Hirschsprung's Disease: Evaluation of Mortality and Long-term Function in 260 Cases

Frederick J. Rescorla, Albert M. Morrison, Drew Engles, Karen W. West, Jay L. Grosfeld

Research output: Contribution to journalArticle

170 Scopus citations

Abstract

This report describes 260 patients treated for Hirschsprung's disease. There were 213 boys (82%) and 47 girls (18%). Age at diagnosis was younger than 30 days in 106 patients (41%), 1 month to 1 year in 90 patients (35%), and older than 1 year in 64 patients (25%). Diagnosis was achieved with barium enema and rectal biopsy. Aganglionosis involved the rectum or rectosigmoid in 174 patients (67%), the left colon in 38 patients (15%), and the proximal colon in 23 patients (9%); 25 patients (9%) had total colonic aganglionosis. Enterocolitis occurred in 47 cases (18%). Following an initial colostomy or ileostomy, a definitive pull-through procedure was performed in 247 patients (95%) (modified Duhamel in 185, Soave in25, Swenson procedure in 15, and anomyectomy/sphincterotomy in 22); the overall survival rate was 93.8% (244 of 260 patients). An increased mortality was associated with Down syndrome, total colonic aganglionosis, and enterocolitis. Long-term follow-up (mean, 6 years 10 months) was available in 103 patients who underwent a Duhamel procedure. Sixty-seven (65%) had normal bowel function, 28 (27%) occasionally used enemas or stool softeners, and eight (8%) had severe constipation or soiling. Bowel habits improved with time and were considered normal in 58% of patients at less than 5 years of follow-up and in 88% of patients at more than 15 years of follow-up. The Duhamel operation is a very effective definitive procedure for Hirschsprung's disease. Long-term follow- up is an important component of patient care.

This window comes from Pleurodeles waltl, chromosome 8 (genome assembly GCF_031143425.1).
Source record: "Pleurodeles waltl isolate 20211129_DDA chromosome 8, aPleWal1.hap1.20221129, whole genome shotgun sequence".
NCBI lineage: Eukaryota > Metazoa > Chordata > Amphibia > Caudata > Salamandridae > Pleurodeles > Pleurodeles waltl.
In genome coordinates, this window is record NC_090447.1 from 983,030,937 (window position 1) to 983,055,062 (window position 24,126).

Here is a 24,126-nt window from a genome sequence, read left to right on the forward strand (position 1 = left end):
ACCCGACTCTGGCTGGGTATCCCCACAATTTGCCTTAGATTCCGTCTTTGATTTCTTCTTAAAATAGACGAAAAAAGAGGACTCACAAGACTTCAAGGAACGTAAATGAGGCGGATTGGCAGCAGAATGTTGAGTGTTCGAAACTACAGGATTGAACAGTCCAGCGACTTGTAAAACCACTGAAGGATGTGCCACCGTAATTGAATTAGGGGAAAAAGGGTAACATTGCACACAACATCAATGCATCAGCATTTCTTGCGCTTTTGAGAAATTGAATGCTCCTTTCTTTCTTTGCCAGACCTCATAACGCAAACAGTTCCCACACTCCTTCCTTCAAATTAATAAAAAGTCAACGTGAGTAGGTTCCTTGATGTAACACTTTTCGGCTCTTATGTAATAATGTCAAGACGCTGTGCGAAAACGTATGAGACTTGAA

Original languageEnglish (US)
Pages (from-to)934-942
Number of pages9
JournalArchives of Surgery
Volume127
Issue number8
DOIs
StatePublished - Aug 1992

ASJC Scopus subject areas

  • Surgery

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